Small town America is changing. As some jobs in industries like steel and iron disappear from places like Phoenixville, Pennsylvania, there’s a need for towns to reinvent themselves in order to survive. So what makes a successful small town? Dar Williams is a folk singer and songwriter who travels the country with her music. She’s watched small towns change and grow during her travels. Now she’s the author of a new book about what it takes for these communities to thrive, “What I Found in a Thousand Towns.” Marketplace host Kai Ryssdal spoke to her about what she’s seen in small town America. Below is an edited transcript of their conversation.
Kai Ryssdal: We should probably start by establishing the bona fides here. This is what you do, you go around this country and you sing and you talk to people and you see small towns don’t you?
Dar Williams: All the time. I go to downtowns to perform, I’m not an arena performer so I really get down into the towns and cities and into all that grassroots stuff where people are working together to put on concerts with their neighbors.
Ryssdal: When did you realize, in your travels, that you were seeing something in small town America that maybe was worth looking at?
Williams: In 1995, I was driving around the Midwest with my boyfriend. And he was so heartbroken at all of the boarded up stores, and he said, this is the fate of downtowns because the big boxes have come and they’re going to suck the life out of the downtown. And I said, what’s a big box. So that’s where we were in 1995. And then in 1999-ish I was in Keene, New Hampshire. I was at a theater that they were renovating, an old you know opera house or vaudeville theater. And everything was not quite up to speed, it wasn’t quite heated yet, but they were so excited and they were talking about little local projects, whether it was landscaping, or little stores opening up. And that’s when I got the sense that people wanted that and they would find excuses to do that. And I started to watch that happen over the next you know 20 years, up to now.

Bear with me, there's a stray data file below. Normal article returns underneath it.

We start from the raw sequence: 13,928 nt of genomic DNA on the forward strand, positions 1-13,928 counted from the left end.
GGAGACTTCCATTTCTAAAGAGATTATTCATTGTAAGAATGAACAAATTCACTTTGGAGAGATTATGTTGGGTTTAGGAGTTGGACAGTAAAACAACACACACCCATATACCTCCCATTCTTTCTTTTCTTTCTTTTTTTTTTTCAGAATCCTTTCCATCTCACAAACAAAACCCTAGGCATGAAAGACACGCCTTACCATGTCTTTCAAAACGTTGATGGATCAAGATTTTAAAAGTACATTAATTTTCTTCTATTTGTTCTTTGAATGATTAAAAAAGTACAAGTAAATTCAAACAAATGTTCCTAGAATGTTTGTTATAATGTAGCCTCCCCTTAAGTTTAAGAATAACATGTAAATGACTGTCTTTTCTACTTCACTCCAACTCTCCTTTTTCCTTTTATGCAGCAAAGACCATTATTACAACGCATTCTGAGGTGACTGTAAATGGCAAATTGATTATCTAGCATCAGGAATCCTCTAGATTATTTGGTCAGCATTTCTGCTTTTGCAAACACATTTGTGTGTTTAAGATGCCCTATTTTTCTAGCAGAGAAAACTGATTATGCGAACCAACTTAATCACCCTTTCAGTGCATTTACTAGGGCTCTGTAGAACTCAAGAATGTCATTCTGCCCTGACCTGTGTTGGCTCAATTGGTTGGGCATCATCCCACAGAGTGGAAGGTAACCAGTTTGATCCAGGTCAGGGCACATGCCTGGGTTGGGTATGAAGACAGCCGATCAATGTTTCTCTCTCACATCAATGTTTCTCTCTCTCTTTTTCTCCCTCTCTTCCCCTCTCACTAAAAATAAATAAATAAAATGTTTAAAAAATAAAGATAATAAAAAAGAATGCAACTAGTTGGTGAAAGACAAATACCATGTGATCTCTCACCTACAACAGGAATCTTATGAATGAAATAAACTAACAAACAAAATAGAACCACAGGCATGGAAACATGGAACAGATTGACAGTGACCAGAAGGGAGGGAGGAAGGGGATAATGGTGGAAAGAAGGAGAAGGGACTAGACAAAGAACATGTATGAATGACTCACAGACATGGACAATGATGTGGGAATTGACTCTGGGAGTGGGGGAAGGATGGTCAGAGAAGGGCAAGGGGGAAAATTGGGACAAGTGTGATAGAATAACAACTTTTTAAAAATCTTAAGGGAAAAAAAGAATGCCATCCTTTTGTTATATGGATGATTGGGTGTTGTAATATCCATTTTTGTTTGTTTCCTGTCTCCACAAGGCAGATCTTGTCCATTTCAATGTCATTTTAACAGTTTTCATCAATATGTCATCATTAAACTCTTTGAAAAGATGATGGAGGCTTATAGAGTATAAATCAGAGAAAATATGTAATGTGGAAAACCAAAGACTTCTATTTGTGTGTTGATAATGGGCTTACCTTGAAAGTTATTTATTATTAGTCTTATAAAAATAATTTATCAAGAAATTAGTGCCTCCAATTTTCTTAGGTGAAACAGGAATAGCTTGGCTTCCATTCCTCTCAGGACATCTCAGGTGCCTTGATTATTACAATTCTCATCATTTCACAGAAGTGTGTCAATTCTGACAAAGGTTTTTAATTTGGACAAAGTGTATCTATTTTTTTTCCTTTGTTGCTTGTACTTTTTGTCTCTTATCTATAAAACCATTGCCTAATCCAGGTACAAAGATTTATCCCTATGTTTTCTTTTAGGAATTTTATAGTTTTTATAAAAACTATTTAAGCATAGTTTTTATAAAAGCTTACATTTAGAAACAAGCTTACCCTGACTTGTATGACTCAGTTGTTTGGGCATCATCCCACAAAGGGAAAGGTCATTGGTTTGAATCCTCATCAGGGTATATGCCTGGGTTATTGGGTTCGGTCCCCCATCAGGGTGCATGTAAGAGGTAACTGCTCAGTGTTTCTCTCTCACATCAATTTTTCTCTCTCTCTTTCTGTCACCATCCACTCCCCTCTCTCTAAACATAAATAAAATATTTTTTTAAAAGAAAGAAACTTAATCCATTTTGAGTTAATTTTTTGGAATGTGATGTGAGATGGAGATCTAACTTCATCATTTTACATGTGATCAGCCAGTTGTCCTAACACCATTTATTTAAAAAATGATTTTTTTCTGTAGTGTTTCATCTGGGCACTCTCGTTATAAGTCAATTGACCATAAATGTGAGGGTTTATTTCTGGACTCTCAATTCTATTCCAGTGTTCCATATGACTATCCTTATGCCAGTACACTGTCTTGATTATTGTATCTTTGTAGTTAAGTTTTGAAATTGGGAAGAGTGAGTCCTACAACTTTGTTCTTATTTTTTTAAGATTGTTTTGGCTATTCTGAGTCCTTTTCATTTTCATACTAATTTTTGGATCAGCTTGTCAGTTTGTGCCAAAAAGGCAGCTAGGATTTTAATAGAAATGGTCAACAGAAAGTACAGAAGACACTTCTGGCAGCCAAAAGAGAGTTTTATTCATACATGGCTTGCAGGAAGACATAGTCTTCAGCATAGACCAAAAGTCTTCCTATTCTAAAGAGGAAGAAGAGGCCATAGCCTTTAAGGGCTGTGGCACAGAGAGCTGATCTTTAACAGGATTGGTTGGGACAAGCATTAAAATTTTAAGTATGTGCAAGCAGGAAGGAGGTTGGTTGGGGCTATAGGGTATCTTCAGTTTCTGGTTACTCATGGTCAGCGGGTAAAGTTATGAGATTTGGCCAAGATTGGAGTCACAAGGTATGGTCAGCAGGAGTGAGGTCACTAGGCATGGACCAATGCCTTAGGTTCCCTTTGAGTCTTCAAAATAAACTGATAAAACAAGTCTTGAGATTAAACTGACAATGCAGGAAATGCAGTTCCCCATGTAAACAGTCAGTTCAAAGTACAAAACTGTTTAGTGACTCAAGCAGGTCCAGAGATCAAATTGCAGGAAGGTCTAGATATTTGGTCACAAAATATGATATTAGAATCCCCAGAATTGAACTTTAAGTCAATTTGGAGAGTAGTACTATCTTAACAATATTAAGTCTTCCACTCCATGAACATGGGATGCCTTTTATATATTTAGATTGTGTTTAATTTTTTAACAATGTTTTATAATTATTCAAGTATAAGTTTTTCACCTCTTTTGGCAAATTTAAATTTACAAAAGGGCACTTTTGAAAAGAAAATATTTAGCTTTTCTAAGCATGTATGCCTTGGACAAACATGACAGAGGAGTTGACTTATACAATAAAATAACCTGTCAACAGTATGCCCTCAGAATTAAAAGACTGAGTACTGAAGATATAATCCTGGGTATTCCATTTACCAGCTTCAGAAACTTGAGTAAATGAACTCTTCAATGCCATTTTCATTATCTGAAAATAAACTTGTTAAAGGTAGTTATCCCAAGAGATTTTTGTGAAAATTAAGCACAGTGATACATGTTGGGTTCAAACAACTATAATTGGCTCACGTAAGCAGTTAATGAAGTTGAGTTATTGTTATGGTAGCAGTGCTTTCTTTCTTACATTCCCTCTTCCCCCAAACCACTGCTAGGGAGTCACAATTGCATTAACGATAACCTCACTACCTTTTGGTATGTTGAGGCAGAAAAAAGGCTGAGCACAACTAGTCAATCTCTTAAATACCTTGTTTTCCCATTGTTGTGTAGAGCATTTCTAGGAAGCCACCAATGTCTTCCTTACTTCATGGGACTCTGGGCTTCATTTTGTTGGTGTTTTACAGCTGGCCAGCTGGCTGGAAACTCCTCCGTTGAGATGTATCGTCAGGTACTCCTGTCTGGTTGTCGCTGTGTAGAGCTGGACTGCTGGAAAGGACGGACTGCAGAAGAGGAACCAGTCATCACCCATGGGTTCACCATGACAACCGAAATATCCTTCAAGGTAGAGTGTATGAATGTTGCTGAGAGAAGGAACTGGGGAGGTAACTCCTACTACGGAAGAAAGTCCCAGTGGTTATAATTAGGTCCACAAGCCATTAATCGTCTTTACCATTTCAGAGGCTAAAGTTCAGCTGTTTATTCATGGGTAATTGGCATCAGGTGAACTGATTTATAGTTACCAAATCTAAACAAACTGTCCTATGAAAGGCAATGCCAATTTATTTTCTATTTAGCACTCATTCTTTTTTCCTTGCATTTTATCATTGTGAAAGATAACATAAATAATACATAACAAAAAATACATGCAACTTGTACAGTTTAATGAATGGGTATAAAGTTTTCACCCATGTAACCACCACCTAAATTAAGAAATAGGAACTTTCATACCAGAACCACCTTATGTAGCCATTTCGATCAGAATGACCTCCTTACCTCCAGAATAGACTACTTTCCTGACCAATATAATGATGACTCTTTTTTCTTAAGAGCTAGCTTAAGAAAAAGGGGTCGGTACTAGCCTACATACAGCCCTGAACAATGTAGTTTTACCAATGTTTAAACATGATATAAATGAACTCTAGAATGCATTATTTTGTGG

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Ryssdal: The catch of course though is that when this good stuff happens, when the theater in Keene gets renovated, or when you talk about Wilmington, Delaware, and the waterfront there and how important it is, gentrification happens, right? More people come and then stuff gets expensive and then the folks who used to live there can’t anymore.
Williams: Yeah that’s the next chapter that has to be written. All these downtowns kind of went down and all of the conversations that you can have in the little stores that you don’t have in a big box, all that stuff started to disappear. So much good has happened by coming back into our downtowns and infilling our cities and all those good urban plans. The problem is that then it’s attractive. And along comes the money, and money just smells all that local basil growing in your community garden. Who doesn’t want that? So what is the next chapter, who are the next people who say, OK now let’s really create the policy language, and even the legislation, or the the ethos in the air that affordability and livability is inherent to what has made us so wonderful.
Ryssdal: So we’ve done a lot of coverage along this line actually of small towns and how it’s working there with Jim Fallows of The Atlantic magazine. And one of the things Jim has pointed out, and which our coverage showed, and which this book talks about as well, is how well things are working in small town America and how that doesn’t translate to the national government. And I’d love your thoughts on that.
Williams: I think we’re at an important place right now because I’ve seen this really wonderful positive force and it’s gone in the opposite direction of the television sets telling you that we are divided and all of those things. Division is really a wonderful thing for large entities that just want to come in and bulldoze everything in front of them and create the world in their own image, in terms of money. So we’re always going to be working against a narrative that divides and conquers everybody so that something large can move in without us questioning it, and coming after it and saying, no this is the fabric of our community, you can’t build there. My motto coming out of this research is: think in bridges. Think towards how you can help people and incorporate more stories. If it weren’t a narrative of division guiding our country right now, those bridges could just continue to proliferate and we’d get to see what this next century could be.
Click here to read an excerpt from Dar Williams’, “What I Found in a Thousand Towns.”
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